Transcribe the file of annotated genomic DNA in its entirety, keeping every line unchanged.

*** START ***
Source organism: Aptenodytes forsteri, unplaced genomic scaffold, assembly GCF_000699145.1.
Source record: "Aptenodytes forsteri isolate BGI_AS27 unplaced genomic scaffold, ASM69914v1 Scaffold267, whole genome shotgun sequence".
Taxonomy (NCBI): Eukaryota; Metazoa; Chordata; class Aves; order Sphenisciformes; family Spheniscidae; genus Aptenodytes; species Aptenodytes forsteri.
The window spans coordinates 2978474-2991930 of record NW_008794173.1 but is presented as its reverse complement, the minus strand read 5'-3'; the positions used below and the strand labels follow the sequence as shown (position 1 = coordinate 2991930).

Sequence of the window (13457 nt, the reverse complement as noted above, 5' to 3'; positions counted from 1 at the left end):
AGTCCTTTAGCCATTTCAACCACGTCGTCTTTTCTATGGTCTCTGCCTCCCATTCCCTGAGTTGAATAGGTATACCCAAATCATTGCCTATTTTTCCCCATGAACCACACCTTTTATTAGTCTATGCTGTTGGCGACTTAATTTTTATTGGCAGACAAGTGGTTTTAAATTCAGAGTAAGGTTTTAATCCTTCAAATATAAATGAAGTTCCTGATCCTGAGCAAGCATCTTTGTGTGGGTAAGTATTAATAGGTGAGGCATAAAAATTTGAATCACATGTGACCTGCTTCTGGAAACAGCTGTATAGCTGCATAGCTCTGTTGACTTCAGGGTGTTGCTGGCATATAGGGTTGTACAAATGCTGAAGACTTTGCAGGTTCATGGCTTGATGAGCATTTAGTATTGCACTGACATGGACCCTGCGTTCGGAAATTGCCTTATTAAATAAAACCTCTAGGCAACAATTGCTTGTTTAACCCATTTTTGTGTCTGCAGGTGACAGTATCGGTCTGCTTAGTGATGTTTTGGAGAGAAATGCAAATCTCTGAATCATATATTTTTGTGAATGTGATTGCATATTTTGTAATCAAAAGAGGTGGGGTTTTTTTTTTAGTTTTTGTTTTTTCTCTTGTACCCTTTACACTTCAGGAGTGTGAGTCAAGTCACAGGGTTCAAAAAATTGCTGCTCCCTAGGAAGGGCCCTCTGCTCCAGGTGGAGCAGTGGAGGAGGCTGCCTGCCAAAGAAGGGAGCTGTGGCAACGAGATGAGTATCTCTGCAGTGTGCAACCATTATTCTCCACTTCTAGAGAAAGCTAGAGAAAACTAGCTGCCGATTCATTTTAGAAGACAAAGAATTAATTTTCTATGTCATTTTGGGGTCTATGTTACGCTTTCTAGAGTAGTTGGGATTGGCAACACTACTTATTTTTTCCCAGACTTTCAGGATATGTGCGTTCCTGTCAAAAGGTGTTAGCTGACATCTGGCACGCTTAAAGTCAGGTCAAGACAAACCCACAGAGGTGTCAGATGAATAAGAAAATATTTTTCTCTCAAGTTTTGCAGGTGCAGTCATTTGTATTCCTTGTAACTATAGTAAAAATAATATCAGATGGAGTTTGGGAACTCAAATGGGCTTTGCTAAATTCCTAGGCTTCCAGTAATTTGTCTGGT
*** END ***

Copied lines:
Source organism: Aptenodytes forsteri, unplaced genomic scaffold, assembly GCF_000699145.1.
Source record: "Aptenodytes forsteri isolate BGI_AS27 unplaced genomic scaffold, ASM69914v1 Scaffold267, whole genome shotgun sequence".
Taxonomy (NCBI): Eukaryota; Metazoa; Chordata; class Aves; order Sphenisciformes; family Spheniscidae; genus Aptenodytes; species Aptenodytes forsteri.
The window spans coordinates 2978474-2991930 of record NW_008794173.1 but is presented as its reverse complement, the minus strand read 5'-3'; the positions used below and the strand labels follow the sequence as shown (position 1 = coordinate 2991930).

Sequence of the window (13457 nt, the reverse complement as noted above, 5' to 3'; positions counted from 1 at the left end):
AGTCCTTTAGCCATTTCAACCACGTCGTCTTTTCTATGGTCTCTGCCTCCCATTCCCTGAGTTGAATAGGTATACCCAAATCATTGCCTATTTTTCCCCATGAACCACACCTTTTATTAGTCTATGCTGTTGGCGACTTAATTTTTATTGGCAGACAAGTGGTTTTAAATTCAGAGTAAGGTTTTAATCCTTCAAATATAAATGAAGTTCCTGATCCTGAGCAAGCATCTTTGTGTGGGTAAGTATTAATAGGTGAGGCATAAAAATTTGAATCACATGTGACCTGCTTCTGGAAACAGCTGTATAGCTGCATAGCTCTGTTGACTTCAGGGTGTTGCTGGCATATAGGGTTGTACAAATGCTGAAGACTTTGCAGGTTCATGGCTTGATGAGCATTTAGTATTGCACTGACATGGACCCTGCGTTCGGAAATTGCCTTATTAAATAAAACCTCTAGGCAACAATTGCTTGTTTAACCCATTTTTGTGTCTGCAGGTGACAGTATCGGTCTGCTTAGTGATGTTTTGGAGAGAAATGCAAATCTCTGAATCATATATTTTTGTGAATGTGATTGCATATTTTGTAATCAAAAGAGGTGGGGTTTTTTTTTTAGTTTTTGTTTTTTCTCTTGTACCCTTTACACTTCAGGAGTGTGAGTCAAGTCACAGGGTTCAAAAAATTGCTGCTCCCTAGGAAGGGCCCTCTGCTCCAGGTGGAGCAGTGGAGGAGGCTGCCTGCCAAAGAAGGGAGCTGTGGCAACGAGATGAGTATCTCTGCAGTGTGCAACCATTATTCTCCACTTCTAGAGAAAGCTAGAGAAAACTAGCTGCCGATTCATTTTAGAAGACAAAGAATTAATTTTCTATGTCATTTTGGGGTCTATGTTACGCTTTCTAGAGTAGTTGGGATTGGCAACACTACTTATTTTTTCCCAGACTTTCAGGATATGTGCGTTCCTGTCAAAAGGTGTTAGCTGACATCTGGCACGCTTAAAGTCAGGTCAAGACAAACCCACAGAGGTGTCAGATGAATAAGAAAATATTTTTCTCTCAAGTTTTGCAGGTGCAGTCATTTGTATTCCTTGTAACTATAGTAAAAATAATATCAGATGGAGTTTGGGAACTCAAATGGGCTTTGCTAAATTCCTAGGCTTCCAGTAATTTGTCTGGT